Besides, after two days of sitting in her room crying, then trying to work on her basket weaving, failing, and just crying more, Padmé had needed to do something like this. Especially after what she had sensed through the Force the previous night.
But she had the feeling she was going to start crying again when she got home and found Sola standing at the door, waiting for her, a solemn look on her face.
“Let me help you with those,” she said, and she took Pooja’s sack and one of Padmé’s. Without another word she led them inside and to the kitchen, and all four set to work putting things away.
Padmé had a piece of fruit in both hands and was stacking it with the others on the chill-shelf when Pooja asked quietly, “Ma, is Anakin dead?” Padmé braced herself for the confirmation of what she had privately known for nearly 15 hours now.
“We still don’t know,” said Sola. “But...according to the news, Obi-Wan Kenobi is. Though he took Palpatine’s thug, Darth Vader, with him.”
“What happened?” asked Padmé, feeling guilty over her relief, especially since it didn't mean anyone was not dead; it just meant another person was.
“We can’t really know. The official report talks about him slipping into the empty Senate complex and attacking Vader and causing an explosion that killed them both, and that’s as likely an account as any, but we can’t rely on its truth. What we can rely on is that they’re both dead.”
A brave, desperate act. Padmé had never met Master Kenobi, and since she had been engaging in an illicit relationship with his former padawan she had hoped never to do so, but she admired him by reputation, and would mourn for him.
“So Anakin might still be alive?” asked Ryoo.
“No,” said Padmé before Sola could answer. “He’s dead.”
“You don’t know that, Padmé,” Sola started.
“No, actually, I do. He was killed last night. I don’t know how or where, but I felt his death.” She paused to take several tins out of the last sack and added, “Please don’t ask me anymore. I don’t want to talk about it. I don’t even want to think about it.”
Her hands trembled as she took the tins to their shelf. She heard her sister respond, “Padmé, I am sorry, but I must ask. How certain are you that Anakin Skywalker is dead?”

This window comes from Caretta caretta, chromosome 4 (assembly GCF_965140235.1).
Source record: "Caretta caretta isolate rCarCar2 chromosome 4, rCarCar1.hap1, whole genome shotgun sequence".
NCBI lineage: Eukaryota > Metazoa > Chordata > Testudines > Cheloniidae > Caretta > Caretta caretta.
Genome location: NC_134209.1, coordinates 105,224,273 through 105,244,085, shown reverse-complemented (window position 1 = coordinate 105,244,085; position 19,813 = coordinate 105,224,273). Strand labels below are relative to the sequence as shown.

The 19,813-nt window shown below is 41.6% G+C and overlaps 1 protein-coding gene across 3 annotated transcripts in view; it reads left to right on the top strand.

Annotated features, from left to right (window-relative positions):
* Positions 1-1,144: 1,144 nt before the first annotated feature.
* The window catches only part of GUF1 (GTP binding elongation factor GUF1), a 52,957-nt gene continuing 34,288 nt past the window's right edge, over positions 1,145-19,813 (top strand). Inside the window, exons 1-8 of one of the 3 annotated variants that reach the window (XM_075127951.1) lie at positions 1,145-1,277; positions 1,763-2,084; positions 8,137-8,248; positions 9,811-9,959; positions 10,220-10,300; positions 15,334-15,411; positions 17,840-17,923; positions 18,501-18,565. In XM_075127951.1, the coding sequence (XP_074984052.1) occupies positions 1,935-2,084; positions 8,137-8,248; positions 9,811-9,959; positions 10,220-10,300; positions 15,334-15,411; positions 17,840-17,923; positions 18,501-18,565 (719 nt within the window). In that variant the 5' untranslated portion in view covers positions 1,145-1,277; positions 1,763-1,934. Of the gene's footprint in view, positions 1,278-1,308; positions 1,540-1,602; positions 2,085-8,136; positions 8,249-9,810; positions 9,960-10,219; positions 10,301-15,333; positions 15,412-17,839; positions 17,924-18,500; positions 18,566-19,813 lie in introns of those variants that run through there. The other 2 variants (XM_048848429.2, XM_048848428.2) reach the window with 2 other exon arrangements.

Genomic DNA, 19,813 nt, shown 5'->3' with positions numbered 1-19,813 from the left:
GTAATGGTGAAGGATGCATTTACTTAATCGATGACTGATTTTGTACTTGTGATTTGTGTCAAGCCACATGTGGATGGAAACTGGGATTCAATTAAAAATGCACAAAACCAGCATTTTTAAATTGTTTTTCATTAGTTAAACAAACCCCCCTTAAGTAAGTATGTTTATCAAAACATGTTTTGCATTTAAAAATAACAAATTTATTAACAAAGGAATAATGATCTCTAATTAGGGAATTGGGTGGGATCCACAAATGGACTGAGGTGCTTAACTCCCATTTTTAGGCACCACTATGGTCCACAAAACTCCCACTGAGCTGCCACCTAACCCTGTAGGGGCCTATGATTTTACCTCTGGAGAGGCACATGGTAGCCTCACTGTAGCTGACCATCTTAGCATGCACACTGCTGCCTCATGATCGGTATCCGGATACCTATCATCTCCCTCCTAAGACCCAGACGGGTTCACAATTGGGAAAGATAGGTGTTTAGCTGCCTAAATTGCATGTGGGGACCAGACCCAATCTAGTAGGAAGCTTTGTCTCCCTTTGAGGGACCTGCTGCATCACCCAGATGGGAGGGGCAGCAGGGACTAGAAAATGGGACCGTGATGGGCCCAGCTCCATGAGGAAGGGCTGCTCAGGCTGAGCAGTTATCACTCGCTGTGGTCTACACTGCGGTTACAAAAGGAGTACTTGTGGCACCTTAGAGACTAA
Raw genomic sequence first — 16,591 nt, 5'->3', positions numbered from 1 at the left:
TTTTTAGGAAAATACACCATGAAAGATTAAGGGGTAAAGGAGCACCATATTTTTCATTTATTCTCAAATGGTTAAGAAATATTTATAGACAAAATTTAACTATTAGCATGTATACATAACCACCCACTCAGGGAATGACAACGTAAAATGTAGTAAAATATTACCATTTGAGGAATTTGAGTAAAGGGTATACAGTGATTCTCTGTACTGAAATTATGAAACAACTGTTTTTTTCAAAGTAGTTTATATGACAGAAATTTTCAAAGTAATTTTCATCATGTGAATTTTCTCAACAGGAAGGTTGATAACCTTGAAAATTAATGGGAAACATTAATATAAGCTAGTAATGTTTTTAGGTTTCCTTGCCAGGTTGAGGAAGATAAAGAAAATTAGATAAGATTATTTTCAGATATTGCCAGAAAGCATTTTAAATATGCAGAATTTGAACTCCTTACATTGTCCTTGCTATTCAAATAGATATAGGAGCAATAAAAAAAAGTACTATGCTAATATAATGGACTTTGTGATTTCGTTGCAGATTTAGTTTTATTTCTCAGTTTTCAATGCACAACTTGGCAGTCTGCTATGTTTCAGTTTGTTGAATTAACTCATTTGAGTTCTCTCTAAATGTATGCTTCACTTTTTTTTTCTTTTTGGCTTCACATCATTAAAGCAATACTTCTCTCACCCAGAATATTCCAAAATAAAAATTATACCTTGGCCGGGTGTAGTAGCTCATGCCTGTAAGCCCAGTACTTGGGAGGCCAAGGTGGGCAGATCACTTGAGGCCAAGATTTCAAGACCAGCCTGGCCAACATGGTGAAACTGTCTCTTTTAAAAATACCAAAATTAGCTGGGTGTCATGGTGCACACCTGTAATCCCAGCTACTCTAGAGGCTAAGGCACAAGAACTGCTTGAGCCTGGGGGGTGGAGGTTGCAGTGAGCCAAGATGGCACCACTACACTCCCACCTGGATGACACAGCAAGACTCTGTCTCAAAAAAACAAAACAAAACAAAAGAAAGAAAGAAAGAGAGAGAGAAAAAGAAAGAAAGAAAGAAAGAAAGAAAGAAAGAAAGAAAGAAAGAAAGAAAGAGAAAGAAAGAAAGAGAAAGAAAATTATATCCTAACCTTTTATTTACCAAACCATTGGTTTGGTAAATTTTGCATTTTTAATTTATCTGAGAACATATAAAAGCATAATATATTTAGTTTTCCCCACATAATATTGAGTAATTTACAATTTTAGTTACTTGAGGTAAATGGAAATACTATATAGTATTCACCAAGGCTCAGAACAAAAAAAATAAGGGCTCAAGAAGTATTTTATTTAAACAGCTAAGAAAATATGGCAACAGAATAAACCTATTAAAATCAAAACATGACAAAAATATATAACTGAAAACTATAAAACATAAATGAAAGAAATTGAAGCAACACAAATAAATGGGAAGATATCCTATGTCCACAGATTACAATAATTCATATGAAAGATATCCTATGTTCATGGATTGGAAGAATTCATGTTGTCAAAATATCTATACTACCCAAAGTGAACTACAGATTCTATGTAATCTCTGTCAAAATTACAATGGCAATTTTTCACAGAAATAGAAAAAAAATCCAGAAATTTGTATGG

“Absolutely certain.” Her hands were now shaking so hard it was impossible for her to stack the tins straight, but she somehow managed to keep her voice even, so as to leave Sola no doubt at all.
She got back to the sacks and was unloading the rest of the tins before her sister spoke again. “Well then, Padmé, I really am sorry. We might not have really known Anakin, unfortunately, but I can understand how deeply you cared for him.”
Can you really? Padmé secretly wondered, though she knew it was unfair of her.
“Can Aunt Padmé get married now?” Pooja asked.
“Pooja!” Ryoo cried, shocked.
“But shouldn’t she?” Pooja protested. “When she was with Anakin obviously she couldn’t marry, but now that he’s dead, shouldn’t she get the babies a father?”
“If I married a man right now, it wouldn’t be fair to him,” Padmé answered, walking back to the tin shelf. “In the future, maybe.”
“How can it not be fair to Anakin?” Pooja had misunderstood. “He’s dead!”
“I think she means it wouldn’t be fair to the man she would be marrying,” said Ryoo. “I think she’s right, too.” She then lifted out the huge bottle of blue milk and tried to carry it across the kitchen, making grunting noises as she did so.
Sola took it from her with a “Let me handle that, dear. But Padmé,” she paused to put the bottle away. “We’re going to have to tell the others about this.”
“I know.” Padmé pick out the spice bag and sat down with it and the spice bottle. “And I will do it myself. You don’t have to do it for me and I don’t want you to.” The contents of the bag fit snugly into the bottle; they’d bought just the right amount. “Is that everything?”
Three of the sacks were empty, but the fourth had a huge lump still. Pooja reached in and heaved out the roast. She was a comic sight holding it out in front of her, tottering on both her feet.
Again Sola retrieved her daughter’s heavy burden. “Careful with that. Starting tomorrow night we’ll be eating that for the rest of the week.”
“And it sure looks yummy!” said Ryoo. “Didn’t you say it looked yummy, Aunt Padmé?”
“Yes, I did.” She had when they’d bought it. When she’d been younger this particular kind of roast had been her favorite.
“And she’s absolutely right to do so,” said Sola, who was putting it in ice.
“Then maybe it’ll make you feel better tomorrow night,” suggested Pooja. “I hope it does.”
Ryoo and Sola looked less hopeful, but Padmé said, “I think by tomorrow night I will feel a little better. Maybe after I’ve told the others. But I’m not ready to yet,” she hastily added when she saw Ryoo turned towards the exit. “Maybe later this afternoon.”
“Of course,” said Sola, and then she pulled her younger sister into a tight hug. “Meanwhile, is there anything...”
“Probably not. I’m sorry.” But that wasn't quite true, because the pair of arms around her feeling soothing. Even if they would for the rest of her life never be the right ones.